“The tragedy of our age is salary”… writes Sunday Adelaja in ‘No one is better than you.’
My fellow working hoteliers are mostly receiving their salaries in part and the extremely fortunate few, in full by now. One’s reaction to a truncated salary receipt, while not initially positive, must compel ourselves to look at our half-filled glass and consider that ‘I have a salary,’ if even in part; for there are many who have not been fortunate to have retained their employment in these trying times. Thus the need to look at Salary from a philosophical & aphoristic perspective.
Those of us who have a passion for hospitality have chosen our own area of calling and purpose and we are working and converting our life into that area of calling. If you are such a passionate employee, you will realize that if you genuinely believe you are not being compensated with salary, it is then that you become the boss over your own life, for you have not allowed money to rule your life.
Mokhonoana in his aphoristic style writes “The reason that man is seldom satisfied with his salary is that when it increases, he increases his expenses.” For those who have received a 50% deduction, a positive way of approaching the current salary crisis is to remember how one lived when one’s salary was half what it is now. The answer perhaps may startle us – we were equally happy and experienced the same level of wants, needs, and satiation at that time. It is only then, that we began to view our Salary from a philosophical & aphoristic perspective!
This tells us that money is a means to an end and not an end to a means.
There’s no money in poetry, but then there’s no poetry in money, either,” said Robert Graves, the Poet; while Voltaire, the writer said, “Don’t think money does everything or you are going to end up doing everything for money.” Profound statements, both eviscerating the ideal stance in the prevailing scenario.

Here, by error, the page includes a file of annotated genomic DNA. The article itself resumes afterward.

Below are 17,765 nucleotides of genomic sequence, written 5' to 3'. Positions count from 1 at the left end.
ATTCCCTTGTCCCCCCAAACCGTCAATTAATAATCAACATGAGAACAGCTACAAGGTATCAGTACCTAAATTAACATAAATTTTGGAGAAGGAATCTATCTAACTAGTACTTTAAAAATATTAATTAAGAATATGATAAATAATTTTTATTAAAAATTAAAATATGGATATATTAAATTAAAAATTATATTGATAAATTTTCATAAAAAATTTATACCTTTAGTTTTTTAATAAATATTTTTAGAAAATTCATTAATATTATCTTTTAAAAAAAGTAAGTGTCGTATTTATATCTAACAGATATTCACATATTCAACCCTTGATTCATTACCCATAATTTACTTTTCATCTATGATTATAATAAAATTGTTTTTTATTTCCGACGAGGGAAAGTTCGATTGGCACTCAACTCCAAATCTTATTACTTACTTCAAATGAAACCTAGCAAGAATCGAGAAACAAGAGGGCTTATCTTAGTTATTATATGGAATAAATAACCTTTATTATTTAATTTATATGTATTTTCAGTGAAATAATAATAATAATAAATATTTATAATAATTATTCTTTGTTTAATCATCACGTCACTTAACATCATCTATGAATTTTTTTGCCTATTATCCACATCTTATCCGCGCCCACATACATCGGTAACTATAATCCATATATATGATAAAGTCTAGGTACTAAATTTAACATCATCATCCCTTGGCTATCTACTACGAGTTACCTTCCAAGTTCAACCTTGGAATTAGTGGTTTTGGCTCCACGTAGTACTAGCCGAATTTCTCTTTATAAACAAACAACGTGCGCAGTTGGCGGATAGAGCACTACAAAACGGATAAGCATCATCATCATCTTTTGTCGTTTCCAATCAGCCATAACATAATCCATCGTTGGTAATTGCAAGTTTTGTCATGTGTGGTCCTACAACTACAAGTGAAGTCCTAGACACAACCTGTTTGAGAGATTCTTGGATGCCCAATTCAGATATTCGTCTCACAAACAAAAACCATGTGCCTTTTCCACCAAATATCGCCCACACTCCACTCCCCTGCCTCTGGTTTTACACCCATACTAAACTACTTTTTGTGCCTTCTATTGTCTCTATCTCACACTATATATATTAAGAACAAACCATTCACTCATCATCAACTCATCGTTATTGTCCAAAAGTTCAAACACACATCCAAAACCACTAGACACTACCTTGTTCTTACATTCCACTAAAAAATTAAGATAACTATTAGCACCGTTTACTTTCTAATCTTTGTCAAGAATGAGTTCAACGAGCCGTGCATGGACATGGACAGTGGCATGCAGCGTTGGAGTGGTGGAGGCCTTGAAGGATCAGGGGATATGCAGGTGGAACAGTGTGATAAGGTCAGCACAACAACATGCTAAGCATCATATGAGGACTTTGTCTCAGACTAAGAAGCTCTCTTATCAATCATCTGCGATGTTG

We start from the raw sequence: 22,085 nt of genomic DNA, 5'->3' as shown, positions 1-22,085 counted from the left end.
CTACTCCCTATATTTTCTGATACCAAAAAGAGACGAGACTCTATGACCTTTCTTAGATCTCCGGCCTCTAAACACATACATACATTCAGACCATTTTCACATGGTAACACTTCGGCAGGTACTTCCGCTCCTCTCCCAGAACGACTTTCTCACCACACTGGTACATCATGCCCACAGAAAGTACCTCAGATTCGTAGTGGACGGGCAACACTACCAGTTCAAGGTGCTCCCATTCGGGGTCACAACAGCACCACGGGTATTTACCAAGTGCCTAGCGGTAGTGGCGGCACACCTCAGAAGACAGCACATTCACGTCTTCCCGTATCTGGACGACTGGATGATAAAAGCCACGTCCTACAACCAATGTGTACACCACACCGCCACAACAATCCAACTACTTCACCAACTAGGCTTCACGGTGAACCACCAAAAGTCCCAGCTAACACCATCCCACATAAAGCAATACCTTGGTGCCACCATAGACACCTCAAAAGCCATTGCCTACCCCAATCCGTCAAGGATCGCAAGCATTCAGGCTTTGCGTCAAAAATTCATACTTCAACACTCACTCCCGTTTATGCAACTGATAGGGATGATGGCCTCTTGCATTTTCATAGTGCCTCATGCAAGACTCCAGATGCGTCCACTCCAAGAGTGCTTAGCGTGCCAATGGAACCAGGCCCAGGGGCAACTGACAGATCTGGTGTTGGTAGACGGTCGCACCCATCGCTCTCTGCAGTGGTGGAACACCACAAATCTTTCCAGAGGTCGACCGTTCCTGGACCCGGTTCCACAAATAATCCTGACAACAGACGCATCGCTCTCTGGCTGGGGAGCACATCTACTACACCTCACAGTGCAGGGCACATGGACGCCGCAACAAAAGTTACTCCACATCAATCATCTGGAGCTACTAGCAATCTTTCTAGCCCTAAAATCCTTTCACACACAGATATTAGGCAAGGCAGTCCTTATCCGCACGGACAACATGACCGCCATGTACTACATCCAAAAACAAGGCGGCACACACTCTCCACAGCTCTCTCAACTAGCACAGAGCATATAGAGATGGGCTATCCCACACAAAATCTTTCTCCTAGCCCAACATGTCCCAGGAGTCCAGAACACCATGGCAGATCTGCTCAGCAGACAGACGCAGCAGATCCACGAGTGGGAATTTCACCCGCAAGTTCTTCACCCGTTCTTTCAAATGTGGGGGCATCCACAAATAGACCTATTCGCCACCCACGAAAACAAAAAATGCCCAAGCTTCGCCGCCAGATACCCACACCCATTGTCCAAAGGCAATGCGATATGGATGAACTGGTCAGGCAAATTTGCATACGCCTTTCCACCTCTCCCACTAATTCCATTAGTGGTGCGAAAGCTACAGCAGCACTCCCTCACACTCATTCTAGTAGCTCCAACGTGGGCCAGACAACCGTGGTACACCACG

At the pandemic’s outset many months ago, most international & domestic hotel chains in India took policy decisions to cut salaries as per grades and retrench employees in order to stay afloat. These chains are mostly managed or franchised where individual owners come into play. Those employees who were, and still are blessed to receive any salary, need to maintain an aphoristic perspective, to retain their philosophical sanity. On the other hand, some of the larger Indian chains with self-owned properties did not withhold salaries (barring performance bonus), making their employees amongst the fortunate few in the industry – these few and rare instances display the company’s courage to pay complete salaries during these stressful times and it clearly reflects the importance they give to their human capital.
On the other end of the spectrum, there are some hotels which have retrenched and cut salaries quite ruthlessly. A luxury chain has rationalized all salaries above Rs. 50000 p.m. to the base amount (a Manager earning 60k p.m. will get 50k, and a GM earning 500k p.m. will also earn 50k) while several luxury chains have asked its people either to leave or to sit out until further notice. Dickson G. Watts, Author states “Not to have the courage to accept a loss, is fatal. It is the ruin of many.”